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Dialogues


“The anthill from below and from above”

By Mario Osava*

Brazil's environment minister, Marina Silva, comes from a movement that "defends the jungles inseparably from the people who live in them." And that means "introducing all aspects of sustainable development into the heart of government," she told Tierramérica.

RIO DE JANEIRO - "I want to see the best of modern times, but also the best of tradition, the anthill from below and from above. It is the marriage between tradition and modernity, between city and forest, sky and earth that will make Brazil into the nation we seek," Marina Silva, Brazil's environment minister, said in a conversation with Tierramérica.

Silva, 45, daughter of the Amazon and of the struggle of the "peoples of the jungle", as a young girl worked helping her father, a 'seringueiro' (rubber-tree tapper), to collect natural latex in the forests of the northwestern state of Acre.

She woke up very early and walked 14 km in her daily rounds. Silva did not learn to read and write until she was 17, but she graduated in history, studying at night and working during the day as a maid.

The decision of President Luiz Inácio Lula da Silva to name her minister in his new administration was widely received with applause.

Marina Silva spoke with Tierramérica recently in an exclusive dialogue:

- What awakened your concern for the environment?
- It is the result of values that were cultivated during hard times. It is also due to my participation in a social movement that contributed to the creation of the "socio-environmental" concept, which defends the jungles inseparably from the people who live in them. That struggle seeks to introduce all aspects of sustainable development into the heart of government. Strength grows through combined effort. The Environment Ministry is guided by three pillars: transversality, which is the interaction of environmental policy with all sectors of government; community oversight and sustainable development.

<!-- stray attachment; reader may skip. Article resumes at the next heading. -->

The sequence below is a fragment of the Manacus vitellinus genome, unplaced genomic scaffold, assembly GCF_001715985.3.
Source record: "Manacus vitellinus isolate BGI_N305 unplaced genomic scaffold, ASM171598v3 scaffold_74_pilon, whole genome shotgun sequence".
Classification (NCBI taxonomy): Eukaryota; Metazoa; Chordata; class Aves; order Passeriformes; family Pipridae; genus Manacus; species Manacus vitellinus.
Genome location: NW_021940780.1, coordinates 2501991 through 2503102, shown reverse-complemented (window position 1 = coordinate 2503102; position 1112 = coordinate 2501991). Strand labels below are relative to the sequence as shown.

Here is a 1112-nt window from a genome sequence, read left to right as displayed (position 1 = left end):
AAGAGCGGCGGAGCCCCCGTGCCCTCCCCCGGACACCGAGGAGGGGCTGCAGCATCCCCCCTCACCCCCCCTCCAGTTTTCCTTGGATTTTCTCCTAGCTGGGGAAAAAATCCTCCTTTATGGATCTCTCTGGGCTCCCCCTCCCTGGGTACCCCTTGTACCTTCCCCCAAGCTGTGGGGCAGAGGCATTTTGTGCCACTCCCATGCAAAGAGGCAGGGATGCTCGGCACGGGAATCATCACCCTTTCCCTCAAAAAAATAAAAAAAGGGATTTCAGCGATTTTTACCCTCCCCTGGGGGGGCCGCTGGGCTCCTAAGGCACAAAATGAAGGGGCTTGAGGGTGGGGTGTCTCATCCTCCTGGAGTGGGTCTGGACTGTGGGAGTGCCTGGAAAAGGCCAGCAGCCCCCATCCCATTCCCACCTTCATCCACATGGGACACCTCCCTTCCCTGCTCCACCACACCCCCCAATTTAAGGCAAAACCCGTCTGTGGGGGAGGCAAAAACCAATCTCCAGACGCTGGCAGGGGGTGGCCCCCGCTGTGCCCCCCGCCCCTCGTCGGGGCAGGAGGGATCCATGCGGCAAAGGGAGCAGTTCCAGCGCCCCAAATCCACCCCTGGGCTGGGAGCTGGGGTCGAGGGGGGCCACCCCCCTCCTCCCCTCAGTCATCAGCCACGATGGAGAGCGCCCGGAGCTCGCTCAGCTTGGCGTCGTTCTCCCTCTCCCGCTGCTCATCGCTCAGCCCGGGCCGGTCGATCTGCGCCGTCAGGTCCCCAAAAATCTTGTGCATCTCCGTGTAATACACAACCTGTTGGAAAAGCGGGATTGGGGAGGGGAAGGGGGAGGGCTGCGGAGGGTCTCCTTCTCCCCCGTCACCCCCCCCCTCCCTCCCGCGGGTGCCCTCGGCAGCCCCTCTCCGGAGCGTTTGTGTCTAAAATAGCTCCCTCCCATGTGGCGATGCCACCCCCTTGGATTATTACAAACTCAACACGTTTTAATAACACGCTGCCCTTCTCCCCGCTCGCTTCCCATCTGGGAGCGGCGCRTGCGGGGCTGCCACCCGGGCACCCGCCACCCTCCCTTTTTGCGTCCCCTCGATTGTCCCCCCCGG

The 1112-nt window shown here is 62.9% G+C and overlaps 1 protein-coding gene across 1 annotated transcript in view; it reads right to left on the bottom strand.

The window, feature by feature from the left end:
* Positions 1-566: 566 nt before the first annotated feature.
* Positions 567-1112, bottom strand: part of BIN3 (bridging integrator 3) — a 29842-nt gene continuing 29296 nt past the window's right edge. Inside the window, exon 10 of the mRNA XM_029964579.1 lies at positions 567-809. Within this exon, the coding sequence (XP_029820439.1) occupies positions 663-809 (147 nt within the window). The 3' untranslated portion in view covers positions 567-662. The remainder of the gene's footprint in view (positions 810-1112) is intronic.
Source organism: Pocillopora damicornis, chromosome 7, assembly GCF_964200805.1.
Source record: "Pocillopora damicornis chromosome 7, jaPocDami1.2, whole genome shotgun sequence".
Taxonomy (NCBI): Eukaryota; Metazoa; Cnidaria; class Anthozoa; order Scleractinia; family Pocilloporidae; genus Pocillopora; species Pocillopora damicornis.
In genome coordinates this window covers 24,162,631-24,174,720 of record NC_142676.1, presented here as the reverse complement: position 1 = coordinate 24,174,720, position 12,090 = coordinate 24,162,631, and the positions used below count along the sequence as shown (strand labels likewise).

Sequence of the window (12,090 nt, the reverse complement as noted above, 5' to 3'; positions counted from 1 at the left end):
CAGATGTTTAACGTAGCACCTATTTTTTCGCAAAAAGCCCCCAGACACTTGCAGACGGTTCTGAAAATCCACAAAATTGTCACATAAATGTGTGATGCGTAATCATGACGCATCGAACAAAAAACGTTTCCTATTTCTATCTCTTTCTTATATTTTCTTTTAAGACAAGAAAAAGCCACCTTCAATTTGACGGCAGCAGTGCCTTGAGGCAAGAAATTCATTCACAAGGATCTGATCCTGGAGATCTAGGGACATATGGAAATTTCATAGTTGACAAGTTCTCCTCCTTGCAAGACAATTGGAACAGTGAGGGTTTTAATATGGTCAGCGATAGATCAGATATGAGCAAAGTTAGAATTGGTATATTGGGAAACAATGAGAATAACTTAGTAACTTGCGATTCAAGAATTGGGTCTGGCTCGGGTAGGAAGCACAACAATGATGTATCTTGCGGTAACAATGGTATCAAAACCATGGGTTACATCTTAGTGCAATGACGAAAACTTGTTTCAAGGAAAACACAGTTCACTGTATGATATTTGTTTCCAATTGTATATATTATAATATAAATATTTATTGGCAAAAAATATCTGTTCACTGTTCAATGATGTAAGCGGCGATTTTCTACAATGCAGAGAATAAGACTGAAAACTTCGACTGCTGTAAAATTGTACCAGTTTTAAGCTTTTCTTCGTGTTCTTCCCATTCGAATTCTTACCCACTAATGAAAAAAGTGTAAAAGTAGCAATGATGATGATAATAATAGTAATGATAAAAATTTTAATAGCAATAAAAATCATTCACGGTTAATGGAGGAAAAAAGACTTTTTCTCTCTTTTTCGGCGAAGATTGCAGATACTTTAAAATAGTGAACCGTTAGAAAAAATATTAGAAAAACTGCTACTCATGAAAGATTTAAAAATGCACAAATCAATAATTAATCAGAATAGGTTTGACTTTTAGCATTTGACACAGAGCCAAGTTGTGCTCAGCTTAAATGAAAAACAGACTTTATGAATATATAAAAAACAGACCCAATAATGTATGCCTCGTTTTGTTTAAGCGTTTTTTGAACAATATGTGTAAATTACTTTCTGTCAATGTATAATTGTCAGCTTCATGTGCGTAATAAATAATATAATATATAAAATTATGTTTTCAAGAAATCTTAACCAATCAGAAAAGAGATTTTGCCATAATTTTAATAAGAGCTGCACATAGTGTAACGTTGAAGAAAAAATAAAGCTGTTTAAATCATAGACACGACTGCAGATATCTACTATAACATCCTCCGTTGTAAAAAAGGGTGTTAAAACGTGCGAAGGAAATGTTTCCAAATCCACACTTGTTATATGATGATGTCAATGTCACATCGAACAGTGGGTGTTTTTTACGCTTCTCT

- How do you ensure that the environmental aspect cuts across all government decisions?
- Many officials (in the Lula administration) come from a long history of social activism and the struggle against the Brazilian dictatorship (1964-1985). What stands out now is the challenge of governing without forgetting commitments to social justice.

- What should be changed in Amazonian agriculture in order to prevent the burning of forest to clear more land?
- Farmers and ranchers in the Amazon are following the wrong model. Recent fires in the northern state of Roraima prove this. There are more than 20,000 families squatting on public lands there who engage in this "iron-and-fire" agriculture that has reigned for centuries. The effects are the loss of biodiversity, depletion of the soil and harm to water resources and human health. We need profound changes in the mode of production and in land settlement, with perennial crops, agro-forestry system and sustainable harvesting, in addition to lines of credit and new technologies. Several ministries and government agencies are fighting the culture of fire jointly. This is an example of transversality.

- What role will the traditional knowledge of the peoples of the jungle play in promoting sustainable development?
- As an example, I like this story: a group of young researchers set up their tent on the sandy bank of a river in an Amazon rubber-tree forest. A local resident suggests that they should move to higher ground because it will rain and the beach will flood. The experts respond that their modern equipment does not forecast rain. At two in the morning they knock on the man's door seeking refuge from the storm. The next morning they ask him how he knew it was going to rain. "Do you see that anthill near the river? When the ants move from below to the upper part it's because it will rain," he told them. I want to see the best of modern times, but also the best of tradition, the anthill from below and from above.

- What measures are being considered to combat what is known as bio-piracy?
- Brazil is the world's richest country in terms of biodiversity. We have more than 20 percent of all known living species, and in recent years have seen the value of natural resources in creating new products. To fight bio-piracy we have the Biodiversity Resource Access Law, which must be reinforced. A recent case of bio-piracy involves the cupuaçú, an Amazonian fruit that was patented by a Japanese company.

* Mario Osava is an IPS correspondent.

 


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